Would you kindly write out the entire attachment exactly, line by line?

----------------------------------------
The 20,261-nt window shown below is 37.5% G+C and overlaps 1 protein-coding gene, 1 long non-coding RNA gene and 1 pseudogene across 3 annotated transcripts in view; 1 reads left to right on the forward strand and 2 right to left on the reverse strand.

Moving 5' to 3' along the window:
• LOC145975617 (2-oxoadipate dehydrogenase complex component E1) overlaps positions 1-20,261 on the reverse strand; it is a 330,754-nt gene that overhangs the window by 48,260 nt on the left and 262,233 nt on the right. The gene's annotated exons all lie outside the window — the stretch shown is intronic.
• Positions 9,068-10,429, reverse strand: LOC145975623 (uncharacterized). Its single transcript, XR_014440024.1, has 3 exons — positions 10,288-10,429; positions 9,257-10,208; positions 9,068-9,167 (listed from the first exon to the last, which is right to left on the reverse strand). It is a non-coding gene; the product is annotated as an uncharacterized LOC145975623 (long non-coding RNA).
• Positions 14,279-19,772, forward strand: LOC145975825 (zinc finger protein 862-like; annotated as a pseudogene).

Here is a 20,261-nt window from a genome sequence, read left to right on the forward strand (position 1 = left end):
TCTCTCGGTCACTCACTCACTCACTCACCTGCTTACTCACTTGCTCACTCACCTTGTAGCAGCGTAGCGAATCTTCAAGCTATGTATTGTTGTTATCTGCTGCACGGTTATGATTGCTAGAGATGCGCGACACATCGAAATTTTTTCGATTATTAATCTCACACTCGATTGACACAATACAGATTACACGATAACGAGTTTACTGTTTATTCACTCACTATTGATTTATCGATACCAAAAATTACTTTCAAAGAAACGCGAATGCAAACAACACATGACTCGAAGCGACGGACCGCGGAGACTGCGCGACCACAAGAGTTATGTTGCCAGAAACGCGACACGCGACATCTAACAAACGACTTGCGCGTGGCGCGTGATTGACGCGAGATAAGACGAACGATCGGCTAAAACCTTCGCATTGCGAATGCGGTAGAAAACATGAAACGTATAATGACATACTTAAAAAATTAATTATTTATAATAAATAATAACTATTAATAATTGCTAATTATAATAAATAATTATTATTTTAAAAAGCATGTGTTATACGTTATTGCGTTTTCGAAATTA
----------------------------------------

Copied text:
The 20,261-nt window shown below is 37.5% G+C and overlaps 1 protein-coding gene, 1 long non-coding RNA gene and 1 pseudogene across 3 annotated transcripts in view; 1 reads left to right on the forward strand and 2 right to left on the reverse strand.

Moving 5' to 3' along the window:
• LOC145975617 (2-oxoadipate dehydrogenase complex component E1) overlaps positions 1-20,261 on the reverse strand; it is a 330,754-nt gene that overhangs the window by 48,260 nt on the left and 262,233 nt on the right. The gene's annotated exons all lie outside the window — the stretch shown is intronic.
• Positions 9,068-10,429, reverse strand: LOC145975623 (uncharacterized). Its single transcript, XR_014440024.1, has 3 exons — positions 10,288-10,429; positions 9,257-10,208; positions 9,068-9,167 (listed from the first exon to the last, which is right to left on the reverse strand). It is a non-coding gene; the product is annotated as an uncharacterized LOC145975623 (long non-coding RNA).
• Positions 14,279-19,772, forward strand: LOC145975825 (zinc finger protein 862-like; annotated as a pseudogene).

Here is a 20,261-nt window from a genome sequence, read left to right on the forward strand (position 1 = left end):
TCTCTCGGTCACTCACTCACTCACTCACCTGCTTACTCACTTGCTCACTCACCTTGTAGCAGCGTAGCGAATCTTCAAGCTATGTATTGTTGTTATCTGCTGCACGGTTATGATTGCTAGAGATGCGCGACACATCGAAATTTTTTCGATTATTAATCTCACACTCGATTGACACAATACAGATTACACGATAACGAGTTTACTGTTTATTCACTCACTATTGATTTATCGATACCAAAAATTACTTTCAAAGAAACGCGAATGCAAACAACACATGACTCGAAGCGACGGACCGCGGAGACTGCGCGACCACAAGAGTTATGTTGCCAGAAACGCGACACGCGACATCTAACAAACGACTTGCGCGTGGCGCGTGATTGACGCGAGATAAGACGAACGATCGGCTAAAACCTTCGCATTGCGAATGCGGTAGAAAACATGAAACGTATAATGACATACTTAAAAAATTAATTATTTATAATAAATAATAACTATTAATAATTGCTAATTATAATAAATAATTATTATTTTAAAAAGCATGTGTTATACGTTATTGCGTTTTCGAAATTA